From the Morning Pages
I'm trying to figure out why the hell the Philadelphia Inquirer sent a GA reporter who covers the Jersey Shore to do the Prayer on the Parkway story. It's downright baffling. That said, the photos were nice, albeit in black and white:
The call to prayer was the crowning event for the Archdiocese of Philadelphia's Year of the Eucharist activities, which Pope John Paul II decreed as a worldwide spiritual-renewal campaign that ends next month.
One of the really intriguing things about this article that it's among the first in the paper since the Inky's recent decision to abolish capitalizing the male pronoun in reference to Jesus. When "The Passion" came out, the reporters were stunned to discover that was still the stylebook's demand.
More than 300 buses helped bring the faithful from the archdiocese's 274 parishes to the event, dubbed "Prayer on the Parkway." An estimated 25,000 to 40,000 people were expected to attend. An official police estimate of the crowd was not available last night....
"As together we renew our faith in him and the Holy Eucharist, we experience his presence and his love," Rigali said. "And from this presence and love we receive the strength necessary to live our Christian lives with fidelity and joy."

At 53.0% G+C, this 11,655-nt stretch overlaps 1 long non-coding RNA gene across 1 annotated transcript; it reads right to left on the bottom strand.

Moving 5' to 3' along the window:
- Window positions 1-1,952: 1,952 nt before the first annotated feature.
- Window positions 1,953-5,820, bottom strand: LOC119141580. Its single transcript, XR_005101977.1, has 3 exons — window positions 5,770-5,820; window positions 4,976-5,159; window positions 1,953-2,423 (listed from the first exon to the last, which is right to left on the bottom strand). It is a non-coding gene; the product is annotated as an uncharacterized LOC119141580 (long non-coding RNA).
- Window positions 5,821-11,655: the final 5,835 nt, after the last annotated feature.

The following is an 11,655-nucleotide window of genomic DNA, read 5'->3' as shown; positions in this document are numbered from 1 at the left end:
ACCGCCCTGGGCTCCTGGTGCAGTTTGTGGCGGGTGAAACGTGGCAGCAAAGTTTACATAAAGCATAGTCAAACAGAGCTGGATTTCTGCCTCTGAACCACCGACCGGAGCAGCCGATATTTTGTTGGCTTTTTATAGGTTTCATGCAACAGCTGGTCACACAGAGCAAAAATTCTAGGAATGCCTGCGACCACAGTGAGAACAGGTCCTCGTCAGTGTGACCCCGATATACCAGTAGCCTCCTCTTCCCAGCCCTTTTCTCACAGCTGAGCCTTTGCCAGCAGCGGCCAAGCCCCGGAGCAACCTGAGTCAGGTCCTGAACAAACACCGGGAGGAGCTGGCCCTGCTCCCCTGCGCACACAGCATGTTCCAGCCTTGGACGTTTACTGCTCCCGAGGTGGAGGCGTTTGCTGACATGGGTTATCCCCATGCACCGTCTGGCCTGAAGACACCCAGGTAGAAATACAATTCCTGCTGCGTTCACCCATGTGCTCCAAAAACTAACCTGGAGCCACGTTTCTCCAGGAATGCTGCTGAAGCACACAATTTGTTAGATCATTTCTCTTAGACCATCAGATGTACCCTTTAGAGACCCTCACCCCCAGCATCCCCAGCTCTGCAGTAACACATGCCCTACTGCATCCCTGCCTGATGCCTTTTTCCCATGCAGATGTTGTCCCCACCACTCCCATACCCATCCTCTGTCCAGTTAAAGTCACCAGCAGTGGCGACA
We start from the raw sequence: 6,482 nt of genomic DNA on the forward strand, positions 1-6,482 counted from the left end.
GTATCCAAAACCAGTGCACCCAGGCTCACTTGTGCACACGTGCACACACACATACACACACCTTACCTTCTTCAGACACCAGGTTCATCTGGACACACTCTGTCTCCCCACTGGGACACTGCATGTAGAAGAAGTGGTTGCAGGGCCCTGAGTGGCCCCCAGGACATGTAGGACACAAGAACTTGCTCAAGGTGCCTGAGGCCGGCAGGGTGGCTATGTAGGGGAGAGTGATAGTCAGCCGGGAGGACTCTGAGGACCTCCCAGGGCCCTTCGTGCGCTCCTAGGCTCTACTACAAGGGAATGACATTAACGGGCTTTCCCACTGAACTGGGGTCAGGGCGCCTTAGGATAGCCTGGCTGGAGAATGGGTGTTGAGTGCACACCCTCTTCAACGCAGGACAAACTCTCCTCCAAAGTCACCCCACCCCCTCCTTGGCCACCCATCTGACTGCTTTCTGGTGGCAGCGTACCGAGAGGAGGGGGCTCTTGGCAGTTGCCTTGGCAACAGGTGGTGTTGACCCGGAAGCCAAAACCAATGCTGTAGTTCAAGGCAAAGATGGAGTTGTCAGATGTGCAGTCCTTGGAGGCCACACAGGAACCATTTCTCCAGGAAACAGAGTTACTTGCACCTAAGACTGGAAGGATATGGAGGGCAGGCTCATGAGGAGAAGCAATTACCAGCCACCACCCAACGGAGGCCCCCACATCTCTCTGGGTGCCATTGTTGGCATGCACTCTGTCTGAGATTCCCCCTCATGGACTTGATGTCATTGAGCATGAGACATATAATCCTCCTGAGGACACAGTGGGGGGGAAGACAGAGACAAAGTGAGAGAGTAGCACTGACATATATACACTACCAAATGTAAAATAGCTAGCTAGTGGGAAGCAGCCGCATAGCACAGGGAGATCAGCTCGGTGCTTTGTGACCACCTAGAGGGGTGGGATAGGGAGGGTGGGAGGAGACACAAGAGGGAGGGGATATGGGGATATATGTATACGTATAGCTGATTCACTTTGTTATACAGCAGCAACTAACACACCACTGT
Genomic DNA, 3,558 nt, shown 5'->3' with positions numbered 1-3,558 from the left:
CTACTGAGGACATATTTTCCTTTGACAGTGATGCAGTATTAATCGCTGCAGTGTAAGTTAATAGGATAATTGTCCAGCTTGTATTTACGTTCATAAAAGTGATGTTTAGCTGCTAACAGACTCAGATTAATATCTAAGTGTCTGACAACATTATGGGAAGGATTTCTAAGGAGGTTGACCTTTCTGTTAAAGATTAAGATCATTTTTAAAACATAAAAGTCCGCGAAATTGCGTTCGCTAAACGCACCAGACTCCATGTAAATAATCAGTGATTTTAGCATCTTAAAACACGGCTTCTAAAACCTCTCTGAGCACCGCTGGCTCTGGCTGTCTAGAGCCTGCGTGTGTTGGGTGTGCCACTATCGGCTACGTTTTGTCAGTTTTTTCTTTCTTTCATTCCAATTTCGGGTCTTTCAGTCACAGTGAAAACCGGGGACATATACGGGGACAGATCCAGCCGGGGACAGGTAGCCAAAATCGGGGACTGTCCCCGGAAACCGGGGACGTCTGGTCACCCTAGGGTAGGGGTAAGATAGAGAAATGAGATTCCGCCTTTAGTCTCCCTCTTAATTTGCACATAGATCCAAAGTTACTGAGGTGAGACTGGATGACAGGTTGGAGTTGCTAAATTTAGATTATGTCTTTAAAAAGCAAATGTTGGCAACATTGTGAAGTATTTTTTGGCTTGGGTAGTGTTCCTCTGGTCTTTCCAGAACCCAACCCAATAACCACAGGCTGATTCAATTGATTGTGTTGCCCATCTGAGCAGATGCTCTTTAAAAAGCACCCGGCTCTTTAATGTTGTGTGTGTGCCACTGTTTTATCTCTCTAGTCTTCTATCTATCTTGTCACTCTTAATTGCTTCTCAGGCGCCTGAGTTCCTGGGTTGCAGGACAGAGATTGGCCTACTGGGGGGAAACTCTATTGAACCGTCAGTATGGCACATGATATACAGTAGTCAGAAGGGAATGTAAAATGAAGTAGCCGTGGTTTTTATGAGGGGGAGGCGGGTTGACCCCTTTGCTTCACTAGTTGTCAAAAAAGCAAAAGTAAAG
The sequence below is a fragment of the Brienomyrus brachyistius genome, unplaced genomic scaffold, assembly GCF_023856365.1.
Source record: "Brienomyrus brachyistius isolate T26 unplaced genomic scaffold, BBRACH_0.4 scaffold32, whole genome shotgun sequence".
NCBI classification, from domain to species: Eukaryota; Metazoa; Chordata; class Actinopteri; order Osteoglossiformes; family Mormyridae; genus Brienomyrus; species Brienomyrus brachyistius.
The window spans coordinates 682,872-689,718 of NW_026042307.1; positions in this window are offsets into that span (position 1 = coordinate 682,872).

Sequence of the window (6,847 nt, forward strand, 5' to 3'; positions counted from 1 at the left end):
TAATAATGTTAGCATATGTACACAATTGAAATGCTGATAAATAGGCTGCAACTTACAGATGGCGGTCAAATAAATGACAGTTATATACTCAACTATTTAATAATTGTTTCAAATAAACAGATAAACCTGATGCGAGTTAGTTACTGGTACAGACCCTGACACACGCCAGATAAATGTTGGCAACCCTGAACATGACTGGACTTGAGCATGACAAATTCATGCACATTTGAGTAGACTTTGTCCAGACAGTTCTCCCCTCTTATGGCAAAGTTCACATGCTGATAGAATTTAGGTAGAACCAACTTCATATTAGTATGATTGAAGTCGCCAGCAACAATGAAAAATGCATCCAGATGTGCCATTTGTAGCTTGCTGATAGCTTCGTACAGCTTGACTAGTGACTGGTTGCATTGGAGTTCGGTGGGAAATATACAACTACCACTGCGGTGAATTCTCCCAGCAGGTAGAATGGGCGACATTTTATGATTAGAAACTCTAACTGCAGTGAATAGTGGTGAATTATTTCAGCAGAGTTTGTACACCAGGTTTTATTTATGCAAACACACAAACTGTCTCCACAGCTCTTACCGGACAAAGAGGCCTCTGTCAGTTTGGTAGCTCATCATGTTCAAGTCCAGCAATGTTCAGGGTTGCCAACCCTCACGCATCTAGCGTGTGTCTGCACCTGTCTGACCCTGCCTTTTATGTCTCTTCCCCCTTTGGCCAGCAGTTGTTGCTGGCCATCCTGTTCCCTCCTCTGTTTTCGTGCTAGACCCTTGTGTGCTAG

Communion was not received yesterday, but the importance of accepting the Eucharist as part of Jesus, and not simply as a ritual performed at Mass, was emphasized through Scriptures and hymns during the 90-minute service.
The ceremony began at 5:30 p.m. with an honor guard procession from the Cathedral Basilica of SS. Peter and Paul to the 13-foot-tall altar at the northwest end of Logan Square. Rigali and other clergy emerged 15 minutes later. The cardinal carried the consecrated Communion wafers in a monstrance, an ornate container that is part of the procession custom.
"The Eucharist is an essential part of our faith," said Mary Trudeau, 44, a homemaker from Willow Grove who attended with her husband and son, 10. "It increases our faith and helps bring us closer to God."
By receiving Communion, the faithful agree to accept - and then act on - the teachings and philosophy of Jesus, Rigali said.
"The challenge of the Eucharist is the burden to take upon yourselves in an ever greater measure the burdens of our brothers and sisters and the needs of the world," Rigali said.